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Gov. Malloy blasts immigration policy, defends Norwalk mom

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NORWALK -

In a strongly worded speech, Gov. Dannel Malloy swooped to the defense of a Norwalk mother of four who sought refuge in a church with little time to spare before her scheduled deportation back to Guatemala.

Immigration authorities had ordered Nury Chavarria, 43, to take a 5 p.m. plane out of Newark Liberty International Airport, a move that would have left her four children behind.

Earlier in the day, family members flanked her as she left her home -- wearing a baseball cap and tears.

Instead of going to the airport, she turned to the Iglesia De Dios Pentecostal Church in New Haven for sanctuary. A fiery Gov. Malloy also went to the church and blasted federal immigration policy.

Without mentioning the president's name, Malloy accused "this administration" of lying about immigration policy.

"I have not been able to find anything criminal in her background," Malloy said, referring to Chavarria, who regularly attended scheduled meetings with immigration officials for years. 

"I don't think she's changed," the governor added later. "I think the government has changed. The policies have changed. And they're lying about those changes."

Malloy, speaking without a jacket or tie and his collar unbuttoned, painted federal immigration policy as an attack on civil liberties.

"When the American people are not being told the truth, when they are being misled by their government, that is a very dangerous time for all Americans," he said.

When a reporter asked the governor about New Haven being a sanctuary city, he accused the attorney general of making things up and said he preferred to use the word sanctuary when speaking about churches.

"If what the attorney general says, and the president says, and the secretary of Homeland Security says...that we're only after the bad guys -- and that's not true -- then everything they say could potentially be a lie," Malloy said.

And if that's the case, the governor continued, "We're all in danger."

"If they can tell untruths to us about their actions and not be held accountable for those, then each and every time that happens, and each and every time that's successful, each and every one of our rights becomes damaged and susceptible to being denied to us as it might be to others," he said.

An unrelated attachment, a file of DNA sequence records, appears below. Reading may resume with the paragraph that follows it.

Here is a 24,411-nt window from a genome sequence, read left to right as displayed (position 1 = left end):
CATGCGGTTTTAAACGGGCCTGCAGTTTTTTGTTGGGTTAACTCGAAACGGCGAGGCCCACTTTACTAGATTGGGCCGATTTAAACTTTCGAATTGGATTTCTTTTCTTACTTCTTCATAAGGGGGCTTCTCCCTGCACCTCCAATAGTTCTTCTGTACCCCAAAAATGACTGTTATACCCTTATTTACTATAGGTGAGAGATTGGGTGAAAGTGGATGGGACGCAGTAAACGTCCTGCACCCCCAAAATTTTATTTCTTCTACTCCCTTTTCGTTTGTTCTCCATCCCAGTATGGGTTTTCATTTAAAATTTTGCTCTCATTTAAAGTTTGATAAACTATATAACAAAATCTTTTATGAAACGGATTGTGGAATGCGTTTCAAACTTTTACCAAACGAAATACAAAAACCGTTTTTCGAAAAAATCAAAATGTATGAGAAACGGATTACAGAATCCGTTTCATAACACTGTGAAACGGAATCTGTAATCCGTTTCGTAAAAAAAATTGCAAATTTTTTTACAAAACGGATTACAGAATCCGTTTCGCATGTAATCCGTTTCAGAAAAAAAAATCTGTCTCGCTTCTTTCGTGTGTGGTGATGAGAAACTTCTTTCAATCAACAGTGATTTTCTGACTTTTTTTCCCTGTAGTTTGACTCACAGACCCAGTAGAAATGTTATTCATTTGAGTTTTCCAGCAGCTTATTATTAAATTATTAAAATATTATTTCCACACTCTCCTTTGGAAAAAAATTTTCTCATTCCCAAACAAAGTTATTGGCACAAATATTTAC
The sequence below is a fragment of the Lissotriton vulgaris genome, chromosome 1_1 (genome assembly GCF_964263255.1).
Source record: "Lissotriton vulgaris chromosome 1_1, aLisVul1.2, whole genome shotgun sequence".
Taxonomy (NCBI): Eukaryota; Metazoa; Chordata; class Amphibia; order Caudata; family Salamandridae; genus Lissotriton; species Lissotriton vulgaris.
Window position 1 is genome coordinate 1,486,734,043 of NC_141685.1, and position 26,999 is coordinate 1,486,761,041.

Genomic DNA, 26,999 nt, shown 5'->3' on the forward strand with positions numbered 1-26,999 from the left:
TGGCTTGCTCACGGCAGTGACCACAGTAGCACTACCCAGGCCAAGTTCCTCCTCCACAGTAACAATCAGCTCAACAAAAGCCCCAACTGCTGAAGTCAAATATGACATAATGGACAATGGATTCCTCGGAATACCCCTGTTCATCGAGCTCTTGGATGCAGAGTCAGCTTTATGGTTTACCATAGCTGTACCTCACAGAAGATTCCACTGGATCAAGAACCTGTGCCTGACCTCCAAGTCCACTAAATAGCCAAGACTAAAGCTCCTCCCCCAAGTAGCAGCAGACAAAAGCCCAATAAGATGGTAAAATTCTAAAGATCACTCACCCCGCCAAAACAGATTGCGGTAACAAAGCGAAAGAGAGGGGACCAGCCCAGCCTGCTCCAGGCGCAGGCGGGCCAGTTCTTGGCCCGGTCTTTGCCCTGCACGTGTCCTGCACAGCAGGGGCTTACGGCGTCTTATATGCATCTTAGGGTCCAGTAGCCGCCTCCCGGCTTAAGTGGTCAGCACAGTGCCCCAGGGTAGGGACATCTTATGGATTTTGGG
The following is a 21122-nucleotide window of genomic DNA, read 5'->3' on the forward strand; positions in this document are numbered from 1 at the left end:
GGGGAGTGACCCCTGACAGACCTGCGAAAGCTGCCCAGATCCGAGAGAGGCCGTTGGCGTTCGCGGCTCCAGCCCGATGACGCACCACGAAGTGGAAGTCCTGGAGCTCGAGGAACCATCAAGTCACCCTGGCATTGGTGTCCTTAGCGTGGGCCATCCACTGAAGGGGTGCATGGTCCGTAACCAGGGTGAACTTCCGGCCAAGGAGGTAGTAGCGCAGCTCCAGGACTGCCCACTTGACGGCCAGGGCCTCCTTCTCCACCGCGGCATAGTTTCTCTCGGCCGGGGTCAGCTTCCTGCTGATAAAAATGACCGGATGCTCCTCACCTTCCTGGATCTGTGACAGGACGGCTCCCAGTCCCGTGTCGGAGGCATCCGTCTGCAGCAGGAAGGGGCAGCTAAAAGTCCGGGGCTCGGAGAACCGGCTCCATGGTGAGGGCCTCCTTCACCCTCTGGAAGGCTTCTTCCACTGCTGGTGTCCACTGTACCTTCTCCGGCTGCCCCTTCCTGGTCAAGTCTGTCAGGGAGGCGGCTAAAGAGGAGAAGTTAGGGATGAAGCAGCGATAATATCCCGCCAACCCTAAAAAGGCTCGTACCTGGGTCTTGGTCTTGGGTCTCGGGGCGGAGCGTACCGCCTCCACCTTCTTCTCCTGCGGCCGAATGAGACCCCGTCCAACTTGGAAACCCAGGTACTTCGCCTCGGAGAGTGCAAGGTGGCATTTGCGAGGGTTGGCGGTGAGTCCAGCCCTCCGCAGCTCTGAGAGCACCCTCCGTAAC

For the time being, Chavarria is safe from deportation as long as she remains within the church, according to her attorney. Malloy said he was OK with that.

"This church has opened its doors, and they are willing to protect her while she continues to see if she can pursue more legal avenues to get some level of relief," said Kica Matos, of the Center for Community Change.

She had learned her fate at a hearing in Hartford earlier this week. She has lived in the United States for 24 years.

Chavarria said earlier that she's followed all the rules and doesn't know why this is happening to her.

"I came here for work," Chavarria said. "I'm a mother, hardworking to support my kids, to help them. That's the only thing I do."

Chavarria works as a housekeeper to provide for her children, the oldest of whom has cerebral palsy.

When Chavarria first came to the country, authorities denied her request for asylum, but she stayed and has been checking in annually with immigration officials since 2011.

But at last month's check-in, officials gave her five weeks to leave the country and shackled her with a monitoring bracelet.

Authorities also denied her appeal to stay.

News 12 Connecticut spoke with Chavarria's young daughter, Hayley, who said she has a message for the president.

"Donald Trump, imagine if you were very little, and you were getting taken away from your family," Hayley said. "That's how I feel, and how all other families feel."

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